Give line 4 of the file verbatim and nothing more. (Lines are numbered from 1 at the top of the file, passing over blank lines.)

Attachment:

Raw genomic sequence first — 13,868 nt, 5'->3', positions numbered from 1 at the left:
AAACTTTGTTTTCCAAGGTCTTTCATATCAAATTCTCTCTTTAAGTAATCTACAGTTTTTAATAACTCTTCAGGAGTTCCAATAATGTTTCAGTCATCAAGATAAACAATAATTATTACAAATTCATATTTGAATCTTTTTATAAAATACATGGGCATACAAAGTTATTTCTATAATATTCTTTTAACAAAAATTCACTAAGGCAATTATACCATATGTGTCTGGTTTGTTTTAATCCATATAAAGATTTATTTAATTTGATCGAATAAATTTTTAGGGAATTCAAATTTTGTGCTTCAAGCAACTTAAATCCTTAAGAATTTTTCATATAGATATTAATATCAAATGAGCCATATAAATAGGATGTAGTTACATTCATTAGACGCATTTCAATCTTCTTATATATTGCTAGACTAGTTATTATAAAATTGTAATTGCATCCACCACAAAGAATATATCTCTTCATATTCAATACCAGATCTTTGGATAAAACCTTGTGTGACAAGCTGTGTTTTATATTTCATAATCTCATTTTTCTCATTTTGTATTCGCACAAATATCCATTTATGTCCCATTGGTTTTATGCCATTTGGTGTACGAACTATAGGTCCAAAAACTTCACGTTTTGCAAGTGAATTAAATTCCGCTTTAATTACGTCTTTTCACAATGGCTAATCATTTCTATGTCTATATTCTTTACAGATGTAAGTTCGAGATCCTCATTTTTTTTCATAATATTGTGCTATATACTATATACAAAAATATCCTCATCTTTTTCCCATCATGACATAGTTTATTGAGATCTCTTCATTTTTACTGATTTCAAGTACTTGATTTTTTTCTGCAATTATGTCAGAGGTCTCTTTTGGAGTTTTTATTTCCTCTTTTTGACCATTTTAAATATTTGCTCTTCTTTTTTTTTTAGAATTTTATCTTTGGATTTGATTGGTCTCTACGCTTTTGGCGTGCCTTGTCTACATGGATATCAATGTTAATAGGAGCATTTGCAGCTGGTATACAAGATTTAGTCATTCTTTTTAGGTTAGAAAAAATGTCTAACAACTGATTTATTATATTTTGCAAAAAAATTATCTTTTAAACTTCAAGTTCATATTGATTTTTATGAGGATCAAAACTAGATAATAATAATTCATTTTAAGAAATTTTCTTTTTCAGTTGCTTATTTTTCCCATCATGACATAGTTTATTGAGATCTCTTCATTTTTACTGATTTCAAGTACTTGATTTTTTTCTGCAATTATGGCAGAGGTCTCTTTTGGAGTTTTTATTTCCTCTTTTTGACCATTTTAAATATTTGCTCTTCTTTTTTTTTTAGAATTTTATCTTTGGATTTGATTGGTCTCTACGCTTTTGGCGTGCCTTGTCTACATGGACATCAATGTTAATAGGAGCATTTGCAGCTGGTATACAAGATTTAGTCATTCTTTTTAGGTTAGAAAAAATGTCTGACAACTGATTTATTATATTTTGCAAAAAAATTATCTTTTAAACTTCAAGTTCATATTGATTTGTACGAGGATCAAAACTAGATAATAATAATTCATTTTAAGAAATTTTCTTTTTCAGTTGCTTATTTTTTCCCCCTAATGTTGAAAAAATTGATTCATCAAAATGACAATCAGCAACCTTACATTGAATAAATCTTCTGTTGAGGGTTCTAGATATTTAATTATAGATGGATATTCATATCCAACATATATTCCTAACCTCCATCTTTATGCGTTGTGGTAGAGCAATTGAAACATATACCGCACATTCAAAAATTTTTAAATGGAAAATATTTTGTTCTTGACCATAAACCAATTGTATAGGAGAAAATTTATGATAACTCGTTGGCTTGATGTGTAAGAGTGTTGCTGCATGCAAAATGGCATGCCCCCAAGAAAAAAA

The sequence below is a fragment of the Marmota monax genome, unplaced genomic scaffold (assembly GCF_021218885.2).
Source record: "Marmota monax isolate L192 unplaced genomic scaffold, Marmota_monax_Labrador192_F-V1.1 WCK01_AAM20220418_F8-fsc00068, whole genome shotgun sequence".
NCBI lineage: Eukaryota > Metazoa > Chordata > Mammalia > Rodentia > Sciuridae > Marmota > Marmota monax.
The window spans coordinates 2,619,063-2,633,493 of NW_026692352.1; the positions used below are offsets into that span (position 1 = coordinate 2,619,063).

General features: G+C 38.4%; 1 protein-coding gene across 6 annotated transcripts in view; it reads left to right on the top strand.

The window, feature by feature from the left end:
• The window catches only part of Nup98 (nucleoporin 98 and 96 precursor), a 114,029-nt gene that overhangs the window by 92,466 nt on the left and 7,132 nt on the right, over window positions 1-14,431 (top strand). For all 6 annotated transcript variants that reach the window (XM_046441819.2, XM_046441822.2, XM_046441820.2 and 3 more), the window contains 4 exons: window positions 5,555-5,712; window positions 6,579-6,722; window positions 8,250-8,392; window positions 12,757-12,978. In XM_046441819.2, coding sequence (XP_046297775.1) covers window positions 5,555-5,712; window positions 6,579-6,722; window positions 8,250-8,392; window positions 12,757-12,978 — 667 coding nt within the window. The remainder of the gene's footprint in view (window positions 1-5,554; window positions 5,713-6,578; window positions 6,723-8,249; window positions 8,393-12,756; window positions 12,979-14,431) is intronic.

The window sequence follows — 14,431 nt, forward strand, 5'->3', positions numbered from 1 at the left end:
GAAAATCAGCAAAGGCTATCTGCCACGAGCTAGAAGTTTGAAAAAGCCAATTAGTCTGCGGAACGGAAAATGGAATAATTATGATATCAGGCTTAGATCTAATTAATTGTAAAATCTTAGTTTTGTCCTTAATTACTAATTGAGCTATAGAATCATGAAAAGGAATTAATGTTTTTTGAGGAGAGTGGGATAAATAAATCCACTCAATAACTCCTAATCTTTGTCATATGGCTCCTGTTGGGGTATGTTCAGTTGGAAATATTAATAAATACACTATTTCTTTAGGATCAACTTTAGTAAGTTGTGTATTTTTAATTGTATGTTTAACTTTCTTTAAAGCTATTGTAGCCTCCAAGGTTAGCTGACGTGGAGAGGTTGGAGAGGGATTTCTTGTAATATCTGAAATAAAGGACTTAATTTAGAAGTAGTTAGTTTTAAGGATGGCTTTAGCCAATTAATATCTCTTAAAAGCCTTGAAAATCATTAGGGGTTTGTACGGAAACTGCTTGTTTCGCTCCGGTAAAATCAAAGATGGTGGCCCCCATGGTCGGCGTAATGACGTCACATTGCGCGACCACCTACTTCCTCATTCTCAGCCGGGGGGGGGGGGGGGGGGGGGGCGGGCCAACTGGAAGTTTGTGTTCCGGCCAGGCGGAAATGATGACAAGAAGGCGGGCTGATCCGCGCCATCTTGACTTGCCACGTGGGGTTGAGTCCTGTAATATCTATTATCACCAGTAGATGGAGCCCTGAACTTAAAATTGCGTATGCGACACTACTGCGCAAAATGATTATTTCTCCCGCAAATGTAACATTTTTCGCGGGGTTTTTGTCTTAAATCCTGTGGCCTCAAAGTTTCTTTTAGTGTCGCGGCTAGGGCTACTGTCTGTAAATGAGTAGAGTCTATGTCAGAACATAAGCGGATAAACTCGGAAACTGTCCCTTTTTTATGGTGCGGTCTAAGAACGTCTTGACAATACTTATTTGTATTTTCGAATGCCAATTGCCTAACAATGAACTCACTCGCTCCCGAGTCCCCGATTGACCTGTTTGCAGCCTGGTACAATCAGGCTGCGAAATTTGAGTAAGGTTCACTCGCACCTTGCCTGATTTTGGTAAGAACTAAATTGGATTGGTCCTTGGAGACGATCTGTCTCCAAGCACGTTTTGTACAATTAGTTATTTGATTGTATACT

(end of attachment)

Source record: "Marmota monax isolate L192 unplaced genomic scaffold, Marmota_monax_Labrador192_F-V1.1 WCK01_AAM20220418_F8-fsc00068, whole genome shotgun sequence".